FINE FESCUE VARIETAL TOLERANCE TO GLYPHOSATE RATES. M.C. Cox*, S. Askew, W. Askew, and J. Goatley Jr., Virginia Tech, Blacksburg, VA (43)


As the current economic turn down affects golf budgets, more scrutiny is placed on managed turf areas to reduce fertility and mowing costs.  Nonmow areas, or secondary roughs, are a cost effective and visually appealing approach to maintaining out-of-play areas on the golf course.  Fine fescues are typically used for these areas because they are shorter than other grasses and tend to allow golfers to find and advance errant shots.  A unique set of weeds exist in nonmow situations and weed control programs are lacking.  Some fine fescues have demonstrated tolerance to glyphosate in past research, and glyphosate would be a valuable tool for controlling various perennial grass weeds in nonmow areas.  More information is needed to determine which fine fescue varieties are more tolerant to glyphosate and how glyphosate rates affect visual quality and seedhead production of fine fescues.  The objective of this study was to evaluate glyphosate at 0.6, 0.8, and 1.4 kg ai/ha for effects on visual quality, NDVI, and seedhead production of 56 fine fescue varieties.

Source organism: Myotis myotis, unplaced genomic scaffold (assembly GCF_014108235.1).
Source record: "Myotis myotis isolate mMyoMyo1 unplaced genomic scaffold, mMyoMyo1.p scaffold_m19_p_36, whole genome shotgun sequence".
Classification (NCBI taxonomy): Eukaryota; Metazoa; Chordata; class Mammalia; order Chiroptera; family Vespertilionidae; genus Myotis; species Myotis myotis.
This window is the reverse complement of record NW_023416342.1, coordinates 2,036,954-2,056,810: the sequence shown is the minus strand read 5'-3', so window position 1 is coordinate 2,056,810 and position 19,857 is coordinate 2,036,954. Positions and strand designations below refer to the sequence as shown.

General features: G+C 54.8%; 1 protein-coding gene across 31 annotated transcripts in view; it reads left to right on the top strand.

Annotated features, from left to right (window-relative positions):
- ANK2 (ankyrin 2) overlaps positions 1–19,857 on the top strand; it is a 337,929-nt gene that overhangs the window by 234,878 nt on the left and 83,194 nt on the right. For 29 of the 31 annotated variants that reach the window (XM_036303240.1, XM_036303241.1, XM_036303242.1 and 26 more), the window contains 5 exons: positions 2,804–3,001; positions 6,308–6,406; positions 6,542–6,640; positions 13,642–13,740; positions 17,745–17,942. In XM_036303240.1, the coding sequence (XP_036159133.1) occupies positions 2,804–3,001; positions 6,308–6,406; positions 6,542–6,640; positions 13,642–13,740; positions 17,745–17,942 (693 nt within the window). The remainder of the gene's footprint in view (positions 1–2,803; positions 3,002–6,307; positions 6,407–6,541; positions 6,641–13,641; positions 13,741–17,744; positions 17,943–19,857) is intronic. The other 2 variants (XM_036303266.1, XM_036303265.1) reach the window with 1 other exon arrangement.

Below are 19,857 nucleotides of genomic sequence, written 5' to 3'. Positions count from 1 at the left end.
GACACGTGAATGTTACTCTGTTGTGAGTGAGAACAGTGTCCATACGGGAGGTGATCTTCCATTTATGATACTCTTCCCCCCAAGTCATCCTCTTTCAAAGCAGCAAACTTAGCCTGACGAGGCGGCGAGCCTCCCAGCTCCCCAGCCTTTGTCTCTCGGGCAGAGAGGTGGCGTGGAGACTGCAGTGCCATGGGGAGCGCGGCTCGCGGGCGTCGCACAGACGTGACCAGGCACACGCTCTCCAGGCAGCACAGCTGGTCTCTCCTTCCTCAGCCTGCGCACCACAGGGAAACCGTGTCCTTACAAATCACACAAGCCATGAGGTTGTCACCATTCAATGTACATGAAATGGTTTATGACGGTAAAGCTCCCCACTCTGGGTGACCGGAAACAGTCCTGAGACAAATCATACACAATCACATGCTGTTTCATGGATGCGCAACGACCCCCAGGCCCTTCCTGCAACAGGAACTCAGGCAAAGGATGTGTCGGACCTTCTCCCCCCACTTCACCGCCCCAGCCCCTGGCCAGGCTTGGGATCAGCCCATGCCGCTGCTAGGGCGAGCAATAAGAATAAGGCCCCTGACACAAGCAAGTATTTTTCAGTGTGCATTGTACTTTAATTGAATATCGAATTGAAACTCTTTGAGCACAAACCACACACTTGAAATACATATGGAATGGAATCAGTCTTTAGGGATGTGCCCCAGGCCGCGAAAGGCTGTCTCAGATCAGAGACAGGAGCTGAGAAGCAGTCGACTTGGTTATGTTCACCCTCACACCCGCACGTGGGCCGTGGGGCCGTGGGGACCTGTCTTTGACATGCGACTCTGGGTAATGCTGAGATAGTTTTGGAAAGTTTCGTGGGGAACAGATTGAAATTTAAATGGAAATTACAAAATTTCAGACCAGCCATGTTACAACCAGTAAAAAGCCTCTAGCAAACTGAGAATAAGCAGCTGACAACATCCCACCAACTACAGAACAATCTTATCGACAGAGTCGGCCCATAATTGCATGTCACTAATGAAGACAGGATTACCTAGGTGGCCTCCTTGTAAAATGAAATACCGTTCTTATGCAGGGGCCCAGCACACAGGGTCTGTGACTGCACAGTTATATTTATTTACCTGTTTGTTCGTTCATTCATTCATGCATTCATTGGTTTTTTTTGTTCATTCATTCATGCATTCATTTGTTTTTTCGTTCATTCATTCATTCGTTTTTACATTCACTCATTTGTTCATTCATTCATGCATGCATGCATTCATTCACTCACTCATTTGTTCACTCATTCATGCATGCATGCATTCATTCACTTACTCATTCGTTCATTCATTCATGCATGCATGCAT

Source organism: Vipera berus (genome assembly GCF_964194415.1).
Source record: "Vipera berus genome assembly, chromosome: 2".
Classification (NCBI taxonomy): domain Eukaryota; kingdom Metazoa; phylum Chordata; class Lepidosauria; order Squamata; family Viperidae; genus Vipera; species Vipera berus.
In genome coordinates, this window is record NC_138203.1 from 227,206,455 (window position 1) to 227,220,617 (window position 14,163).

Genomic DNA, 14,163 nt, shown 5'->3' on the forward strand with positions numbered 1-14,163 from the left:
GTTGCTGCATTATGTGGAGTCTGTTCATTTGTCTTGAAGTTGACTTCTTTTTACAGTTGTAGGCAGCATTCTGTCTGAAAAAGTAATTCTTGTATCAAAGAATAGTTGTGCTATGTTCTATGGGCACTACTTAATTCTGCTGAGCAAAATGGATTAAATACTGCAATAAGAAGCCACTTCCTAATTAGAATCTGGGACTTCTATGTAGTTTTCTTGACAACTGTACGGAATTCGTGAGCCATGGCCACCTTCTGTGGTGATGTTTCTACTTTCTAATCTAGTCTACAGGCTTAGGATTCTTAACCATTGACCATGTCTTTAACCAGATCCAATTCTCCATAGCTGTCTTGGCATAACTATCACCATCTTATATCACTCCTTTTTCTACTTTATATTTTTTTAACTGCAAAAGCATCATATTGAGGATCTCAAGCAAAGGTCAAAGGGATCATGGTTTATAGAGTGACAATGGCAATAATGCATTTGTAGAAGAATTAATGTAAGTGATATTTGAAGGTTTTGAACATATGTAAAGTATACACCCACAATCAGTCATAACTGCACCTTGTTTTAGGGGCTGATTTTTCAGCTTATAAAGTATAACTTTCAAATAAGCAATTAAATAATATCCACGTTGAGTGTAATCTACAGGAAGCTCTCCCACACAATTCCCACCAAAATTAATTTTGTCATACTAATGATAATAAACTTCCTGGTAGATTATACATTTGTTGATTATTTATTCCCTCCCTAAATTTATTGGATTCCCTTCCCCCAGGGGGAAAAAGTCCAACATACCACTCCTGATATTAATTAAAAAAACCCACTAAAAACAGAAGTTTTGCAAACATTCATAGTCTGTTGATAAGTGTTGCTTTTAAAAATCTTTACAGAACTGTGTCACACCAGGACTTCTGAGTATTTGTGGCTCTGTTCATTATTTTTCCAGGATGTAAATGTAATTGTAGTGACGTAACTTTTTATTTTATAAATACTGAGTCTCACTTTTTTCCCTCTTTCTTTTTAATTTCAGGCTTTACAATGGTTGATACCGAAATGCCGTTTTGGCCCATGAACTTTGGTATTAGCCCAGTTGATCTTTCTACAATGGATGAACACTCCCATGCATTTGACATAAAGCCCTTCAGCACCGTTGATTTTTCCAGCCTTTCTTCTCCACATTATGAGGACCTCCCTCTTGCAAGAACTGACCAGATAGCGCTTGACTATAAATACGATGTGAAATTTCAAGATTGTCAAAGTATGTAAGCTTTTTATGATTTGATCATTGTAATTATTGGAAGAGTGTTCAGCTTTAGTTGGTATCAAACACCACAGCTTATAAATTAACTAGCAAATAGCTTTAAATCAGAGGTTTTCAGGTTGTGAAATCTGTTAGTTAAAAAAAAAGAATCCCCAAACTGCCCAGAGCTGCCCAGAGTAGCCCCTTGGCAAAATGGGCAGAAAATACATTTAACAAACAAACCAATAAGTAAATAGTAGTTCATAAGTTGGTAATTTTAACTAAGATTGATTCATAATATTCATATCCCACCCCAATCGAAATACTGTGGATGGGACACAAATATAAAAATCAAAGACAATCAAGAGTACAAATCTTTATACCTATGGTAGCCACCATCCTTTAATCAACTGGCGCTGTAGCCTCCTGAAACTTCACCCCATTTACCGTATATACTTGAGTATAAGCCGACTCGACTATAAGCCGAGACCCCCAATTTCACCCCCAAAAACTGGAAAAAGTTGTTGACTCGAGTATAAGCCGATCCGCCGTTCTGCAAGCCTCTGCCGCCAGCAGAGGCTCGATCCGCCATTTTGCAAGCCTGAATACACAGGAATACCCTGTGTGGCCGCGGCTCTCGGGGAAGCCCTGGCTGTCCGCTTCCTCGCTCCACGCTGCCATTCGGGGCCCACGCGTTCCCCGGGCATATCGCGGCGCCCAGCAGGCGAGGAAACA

Glyphosate was applied at 0.6, 0.8, and 1.4 kg ai/ha with an 18 inch wide sprayer on May 16, 2011.  The 56 fine fescue varieties were comprised of 1 sheep fescue, 3 slender creeping fescues, 12 hard fescues, 13 chewings fescues, and 27 strong creeping fescues.  All plots were mowed in April approximately 5 weeks prior to treatment and not mowed again for the duration of the study.  Glyphosate injured fine fescue most at 1 month after treatment.  At this timing, 22, 9, and 2 varieties maintained acceptable quality when treated with 0.6, 0.8, and 1.4 kg ai/ha glyphosate, respectively.  Of the 22 varieties that maintained acceptable quality 1 month after 0.6 kg ai/ha glyphosate, 12 were hard fescues, 8 were strong creeping, 1 was a slender creeping, and 1 was a sheep fescue.  The following 7 hard fescue and 1 sheep fescue varieties maintained acceptable quality 1 month after 0.8 kg ai/ha glyphosate: SPM, Pick HF#2, Berkshire, Quatro, IS-FL 28, Scaldis, SRX 3K, Oxford, and Heron.  Only Quatro sheep fescue and Oxford hard fescue maintained acceptable quality 1 month after glyphosate at 1.4 kg ai/ha.  When not treated with glyphosate, the following 9 hard fescues and 5 strong creeping fine fescue varieties had seedheads on 25% of plots or less:  Predator, SPM, A0163Rel, C-SMX, Pick HF#2, Berkshire, DLF-RCM, IS-FRR30, IS-FL 28, SR 3000, Oxford, DP 77-9360, DP 77-9579, and Heron.  When not treated with glyphosate, the following 12 chewings fescues, 2 strong creeping fescues, and 1 slender creeping fescue had seedheads on 70% or more of plot area:  7 Seas, ACF 174, Jamestown 5, ACF 188, LongFellow II, IS-FRC17, BUR 4601, SRX 51G, SRX 55R, Ambassador, DP 77-9885, DP 77-9886, PST-4TZ, Musica, and Navigator.  When treated with 0.6 kg ai/ha glyphosate, seedhead coverage was less than 6% regardless of variety and seedheads were not produced by any variety when treated with the two higher glyphosate rates.  These data suggest chewings fescues produce the most seedheads while hard fescues and sheep fescues have better glyphosate tolerance.